The arrowhead in the human needs pyramid, ‘collecting’ the impact of all of the drives, resides in the pyramid apex, representing the ultimate but imperceptible evolutionary ‘goal’ — copying and transmission success for one’s resident genes — subserved by the cognitive goals/drives of one’s conscious (and/or subconscious) mind. And most importantly, regardless of rudimental need fulfillments from deployment of lower drives, the ultimate evolutionary goal remains unattained if there is no sex/mating, and may also be missed (even with sex/mating) if parenting is neglected — although there may be some effective compensation (inclusive fitness) if there is kin-helping.

As in the Kenrick et al. (2010) model, certain specific motivations in the four-drives pyramid may be deployed in solving problems across domains. For example, attraction to religion / spiritualism / mysticism, career achievements, and showing kindness to others, all represent not just ventures for Legacy Drive; they also feel good (satisfying Leisure Drive), they garner resources and/or may earn favor within one’s social group (thus reaping advantage for Survival Drive), and a reputation of success in these pursuits can also be attractive to potential mates (addressing Sexual/Familial Drives). The simple joy from wonder and discovery also feels good at any age, and at the same time can earn acclaim within one’s social group. Accumulation of wealth of course ensures survival, but it also earns status (legacy), buys toys and conspicuous consumption (leisure), and attracts romance (sex). Particular sources of pleasure, providing the self-impermanence anxiety buffers of Leisure Drive, therefore, cut across multiple levels, e.g. involving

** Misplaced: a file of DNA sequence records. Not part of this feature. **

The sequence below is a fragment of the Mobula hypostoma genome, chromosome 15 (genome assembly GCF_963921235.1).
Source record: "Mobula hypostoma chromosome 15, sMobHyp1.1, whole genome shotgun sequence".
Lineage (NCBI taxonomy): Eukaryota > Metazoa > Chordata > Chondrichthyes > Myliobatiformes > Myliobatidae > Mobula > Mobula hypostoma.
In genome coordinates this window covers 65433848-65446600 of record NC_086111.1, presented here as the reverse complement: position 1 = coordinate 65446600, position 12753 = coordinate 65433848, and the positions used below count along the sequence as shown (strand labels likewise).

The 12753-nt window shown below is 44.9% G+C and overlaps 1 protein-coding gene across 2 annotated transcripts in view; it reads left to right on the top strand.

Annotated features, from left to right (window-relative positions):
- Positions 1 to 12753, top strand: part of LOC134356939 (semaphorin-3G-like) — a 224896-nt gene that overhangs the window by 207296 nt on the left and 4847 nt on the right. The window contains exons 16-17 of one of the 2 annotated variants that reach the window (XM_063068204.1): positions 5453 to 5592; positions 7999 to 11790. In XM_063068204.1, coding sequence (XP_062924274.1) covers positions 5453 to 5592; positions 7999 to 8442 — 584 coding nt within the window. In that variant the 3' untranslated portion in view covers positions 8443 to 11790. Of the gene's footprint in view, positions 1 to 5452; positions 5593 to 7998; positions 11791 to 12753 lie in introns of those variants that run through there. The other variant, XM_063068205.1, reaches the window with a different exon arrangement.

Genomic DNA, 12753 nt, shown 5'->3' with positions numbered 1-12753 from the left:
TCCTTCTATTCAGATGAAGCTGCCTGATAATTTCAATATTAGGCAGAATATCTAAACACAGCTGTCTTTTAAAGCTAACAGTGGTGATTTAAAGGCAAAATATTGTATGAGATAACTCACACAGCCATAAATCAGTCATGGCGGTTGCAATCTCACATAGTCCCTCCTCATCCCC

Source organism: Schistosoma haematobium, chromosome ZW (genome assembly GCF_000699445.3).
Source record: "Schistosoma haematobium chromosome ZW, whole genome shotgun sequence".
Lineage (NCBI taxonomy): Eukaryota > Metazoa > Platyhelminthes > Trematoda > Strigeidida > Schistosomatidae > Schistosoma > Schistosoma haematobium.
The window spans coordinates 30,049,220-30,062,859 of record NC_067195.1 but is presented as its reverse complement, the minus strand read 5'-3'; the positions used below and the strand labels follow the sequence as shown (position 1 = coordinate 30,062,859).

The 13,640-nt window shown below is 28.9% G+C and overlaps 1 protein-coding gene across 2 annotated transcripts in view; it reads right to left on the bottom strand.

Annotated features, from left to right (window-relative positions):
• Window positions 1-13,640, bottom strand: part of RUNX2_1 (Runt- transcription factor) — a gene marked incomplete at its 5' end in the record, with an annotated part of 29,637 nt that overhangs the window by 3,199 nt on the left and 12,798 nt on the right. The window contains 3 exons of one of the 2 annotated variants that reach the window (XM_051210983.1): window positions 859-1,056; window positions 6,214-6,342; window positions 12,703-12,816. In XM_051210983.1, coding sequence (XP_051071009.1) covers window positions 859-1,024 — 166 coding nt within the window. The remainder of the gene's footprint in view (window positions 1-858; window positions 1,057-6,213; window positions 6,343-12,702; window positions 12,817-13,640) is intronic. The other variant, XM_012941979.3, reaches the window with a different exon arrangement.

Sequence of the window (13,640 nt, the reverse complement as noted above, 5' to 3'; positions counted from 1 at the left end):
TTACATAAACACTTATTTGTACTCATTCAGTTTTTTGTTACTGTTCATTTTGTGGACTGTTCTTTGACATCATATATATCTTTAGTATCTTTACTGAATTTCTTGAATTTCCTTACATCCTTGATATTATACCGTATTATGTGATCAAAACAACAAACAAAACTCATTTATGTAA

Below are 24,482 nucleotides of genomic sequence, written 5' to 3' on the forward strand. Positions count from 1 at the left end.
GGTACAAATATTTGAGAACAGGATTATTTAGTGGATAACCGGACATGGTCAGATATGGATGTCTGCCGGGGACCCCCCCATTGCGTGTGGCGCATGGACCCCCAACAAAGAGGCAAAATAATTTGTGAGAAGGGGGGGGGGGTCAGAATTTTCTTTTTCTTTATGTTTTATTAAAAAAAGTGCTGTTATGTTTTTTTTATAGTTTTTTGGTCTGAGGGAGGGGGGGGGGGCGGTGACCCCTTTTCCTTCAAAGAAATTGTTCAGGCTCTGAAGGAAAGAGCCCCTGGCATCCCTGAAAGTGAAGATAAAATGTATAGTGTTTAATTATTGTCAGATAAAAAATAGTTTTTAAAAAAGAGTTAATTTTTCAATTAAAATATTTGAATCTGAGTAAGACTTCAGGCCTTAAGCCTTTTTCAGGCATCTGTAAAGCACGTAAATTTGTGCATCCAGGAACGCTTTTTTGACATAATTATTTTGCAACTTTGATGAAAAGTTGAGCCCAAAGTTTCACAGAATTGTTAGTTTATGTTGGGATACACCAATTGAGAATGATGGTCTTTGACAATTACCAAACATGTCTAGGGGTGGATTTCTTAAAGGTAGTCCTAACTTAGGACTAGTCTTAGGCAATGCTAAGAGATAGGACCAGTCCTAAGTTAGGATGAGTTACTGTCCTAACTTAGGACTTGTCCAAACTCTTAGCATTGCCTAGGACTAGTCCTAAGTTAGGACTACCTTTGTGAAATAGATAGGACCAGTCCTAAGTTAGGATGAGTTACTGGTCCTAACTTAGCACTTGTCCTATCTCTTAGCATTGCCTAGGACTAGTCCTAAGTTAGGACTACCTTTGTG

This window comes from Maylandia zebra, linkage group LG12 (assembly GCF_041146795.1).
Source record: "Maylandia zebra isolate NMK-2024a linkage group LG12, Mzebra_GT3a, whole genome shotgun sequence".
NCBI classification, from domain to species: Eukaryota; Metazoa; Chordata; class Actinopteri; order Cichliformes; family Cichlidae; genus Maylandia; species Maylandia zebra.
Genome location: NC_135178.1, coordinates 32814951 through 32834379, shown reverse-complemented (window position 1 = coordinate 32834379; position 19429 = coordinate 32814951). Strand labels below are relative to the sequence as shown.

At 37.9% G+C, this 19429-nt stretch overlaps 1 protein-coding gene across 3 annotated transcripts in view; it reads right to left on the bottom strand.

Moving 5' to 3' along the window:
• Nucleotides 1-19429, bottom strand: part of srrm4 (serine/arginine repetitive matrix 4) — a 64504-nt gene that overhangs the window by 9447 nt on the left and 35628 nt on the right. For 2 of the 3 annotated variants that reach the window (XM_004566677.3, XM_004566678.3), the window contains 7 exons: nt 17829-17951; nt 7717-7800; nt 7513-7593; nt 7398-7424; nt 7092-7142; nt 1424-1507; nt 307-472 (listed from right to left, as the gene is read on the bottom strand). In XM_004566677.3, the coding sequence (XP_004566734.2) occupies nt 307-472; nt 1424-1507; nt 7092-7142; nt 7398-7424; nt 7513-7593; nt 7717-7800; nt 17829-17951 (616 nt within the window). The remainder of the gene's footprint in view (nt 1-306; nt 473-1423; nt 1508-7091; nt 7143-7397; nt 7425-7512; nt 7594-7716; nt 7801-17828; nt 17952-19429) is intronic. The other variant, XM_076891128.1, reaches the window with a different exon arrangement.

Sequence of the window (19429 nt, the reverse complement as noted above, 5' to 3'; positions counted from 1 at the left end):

physiological needs (eating), but also mating needs (sexual arousal).  Similarly, attraction to parenthood (and grand-parenthood) — an option for delusional legacy through meme uploading to impressionable offspring (and grand-offspring) minds — may also be triggered by Leisure Drive. In other words, intrinsic pleasure rewards can be evoked from the sense of attachment security and self-worth connected with feelings of admiration and acceptance by others that is normally associated with close family relations (and evoked also by intimate relations) (e.g. see Shaver & Mikulincer 2012b, Yaakobi et al. 2014, Nelson et al. 2014).